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How can you support trans people in Kenya?

Harassment on the street, discrimination that prevents you from getting a job, and a transphobic landlord. All things that could easily affect a UK based trans person. For those of us with secure housing, we do at least have a place of safety to retreat to. Those of experiencing housing discrimination can, in theory, seek support to challenge the discrimination that the Equality Act protects us from.

In Kenya there isn’t a law to protect trans people from discrimination, in fact trans people are impacted by the homophobic, biphobic and transphobic laws that were originally imposed under colonial rule.

by Chay Brown, Rico Jacob Chace and the Refugee Trans Initiative

Harassment on the street, discrimination that prevents you from getting a job, and a transphobic landlord. All things that could easily affect a UK based trans person. For those of us with secure housing, we do at least have a place of safety to retreat to. Those of experiencing housing discrimination can, in theory, seek support to challenge the discrimination that the Equality Act protects us from.

In Kenya there isn’t a law to protect trans people from discrimination, in fact trans people are impacted by the homophobic, biphobic and transphobic laws that were originally imposed under colonial rule. The colonisation of Kenya began in 1888 with the formation of the Imperial British East Africa Company, which was granted a royal charter to raise taxes, impose custom duties, administer justice, make treaties and otherwise act as the government over Kenya, Uganda, Zanzibar and Tanzania.  After the company was bankrupted in 1894, the British government declared a protectorate over East Africa.  Policies were centred around extracting wealth from the region, with the 1913 land bill giving British settlers 999-year leases on land and creating a monopoly on land ownership.  British settlers also introduced unaffordable poll taxes, hut taxes and the requirement that Kenyans had to work a minimum of sixty days a year for the government.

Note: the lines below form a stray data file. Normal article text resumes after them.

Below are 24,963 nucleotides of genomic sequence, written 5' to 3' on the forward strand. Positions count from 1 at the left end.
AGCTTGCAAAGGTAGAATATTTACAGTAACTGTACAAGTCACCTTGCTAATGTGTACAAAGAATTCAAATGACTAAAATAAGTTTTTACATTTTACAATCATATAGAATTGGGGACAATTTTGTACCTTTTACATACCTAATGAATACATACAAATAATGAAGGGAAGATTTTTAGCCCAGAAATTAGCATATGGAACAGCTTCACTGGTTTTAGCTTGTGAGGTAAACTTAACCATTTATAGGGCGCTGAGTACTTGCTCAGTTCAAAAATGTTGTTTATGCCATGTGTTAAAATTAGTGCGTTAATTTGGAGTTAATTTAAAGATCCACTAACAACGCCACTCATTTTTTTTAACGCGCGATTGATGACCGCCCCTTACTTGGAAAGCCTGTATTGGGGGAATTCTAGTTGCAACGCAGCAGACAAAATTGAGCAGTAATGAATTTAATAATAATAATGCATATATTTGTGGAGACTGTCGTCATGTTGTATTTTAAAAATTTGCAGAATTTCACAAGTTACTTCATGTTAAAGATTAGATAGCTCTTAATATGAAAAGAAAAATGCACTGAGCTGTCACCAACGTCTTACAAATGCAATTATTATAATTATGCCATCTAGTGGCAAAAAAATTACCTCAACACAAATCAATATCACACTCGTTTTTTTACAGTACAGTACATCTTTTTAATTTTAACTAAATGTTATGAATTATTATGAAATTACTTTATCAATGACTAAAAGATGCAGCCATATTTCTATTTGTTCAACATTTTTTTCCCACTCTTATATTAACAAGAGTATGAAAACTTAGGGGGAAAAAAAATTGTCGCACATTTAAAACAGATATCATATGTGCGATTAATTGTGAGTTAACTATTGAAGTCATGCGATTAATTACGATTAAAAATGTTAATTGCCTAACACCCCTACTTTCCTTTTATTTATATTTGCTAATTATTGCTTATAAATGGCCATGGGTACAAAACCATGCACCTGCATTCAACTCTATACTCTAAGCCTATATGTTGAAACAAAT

Part of colonisation was the imposition of ‘British values’ on the inhabitants and the stylised, white supremacist version of society that feminists, anti-racism movements and LGBT+ activists are all working to dismantle today. Under colonial rule, huge swathes of Kenyan history and tradition were erased. For example, the removal of the rich history of mûgwe, the religious leaders who were assigned male at birth but presented as women. Colonialism stripped Kenya of its wealth and culture.

Many of the homphobic, biphobic and transphobic laws and attitudes that were introduced to Kenya by the British remain to this day. Transphobia is a western concept and therefore transphobia is a form of racism.

Transphobia has a profound impact on trans people living in Kenya. Street harassment, employment discrimination and housing discrimination are the norm rather than the exception. A lot of trans women and femmes take off their make-up and change into trousers whenever they leave the house. It’s just safer.

For trans refugees in Kenya, there’s even less safety or security. That’s why Vanilla formed the Refugee Trans Initiative. She and the rest of the team at the Refugee Trans Initiative have been working since 2018 to support trans refugees with access to housing, food and support. They have created a supportive community where people can be themselves. Things aren’t easy.

 

Transphobic neighbours seek to cause trouble for the collective, harassing them and refusing them service in their shops. The team at Refugee Trans Initiative told us that “one of our neighbours used to send in her dog to come and kill our chicken, the shop keepers closest to the house bluntly discriminated against us and at times they refused to sell things to us.”

Neighbours frequently report the Refugee Trans Initiative to the police for being “foreigners”. Whenever the police come to raid the house, they never have a warrant and are often verbally and physically abusive. This is a traumatic experience for the trans residents, many of whom have experienced multiple traumas.

Like anyone else, the people being supported by the Refugee Trans Initiative just want to be left in peace to get on with their lives. But because the initiative don’t own their own home, it’s a real struggle to provide their 11 residents the security and stability they’d like to. Due to transphobia from landlords and harassment from neighbours, they’ve had to move 3 times in the past year alone.

“Early last month we had a meeting with our landlady and one of the issues she raised was of neighbours complaining about the kind of people we have at the house – their dress code, walking style and speech expression. The landlady said that she saw one of us and was wondering why a man will want to dress like a woman. After the meeting we thought we had come into a conclusion, but a few days after she sent the agent to issue us an eviction notice. This move has left us in dilemma since most of the residents are victims of trauma brought about by transphobic attacks and isolation, some have also experienced stigma based on their HIV status.”

If they owned their own safe house, the Refugee Trans Initiative would be able offer a safer and more sustainable home for their residents. One where they are able to dress how they wish without fear of an unexpected visit from the landlord. A place from which to build a community, to heal, to create artwork. You can help to build this safe community by donating to the Refugee Trans Initiative’s housing fund and buying their artwork.


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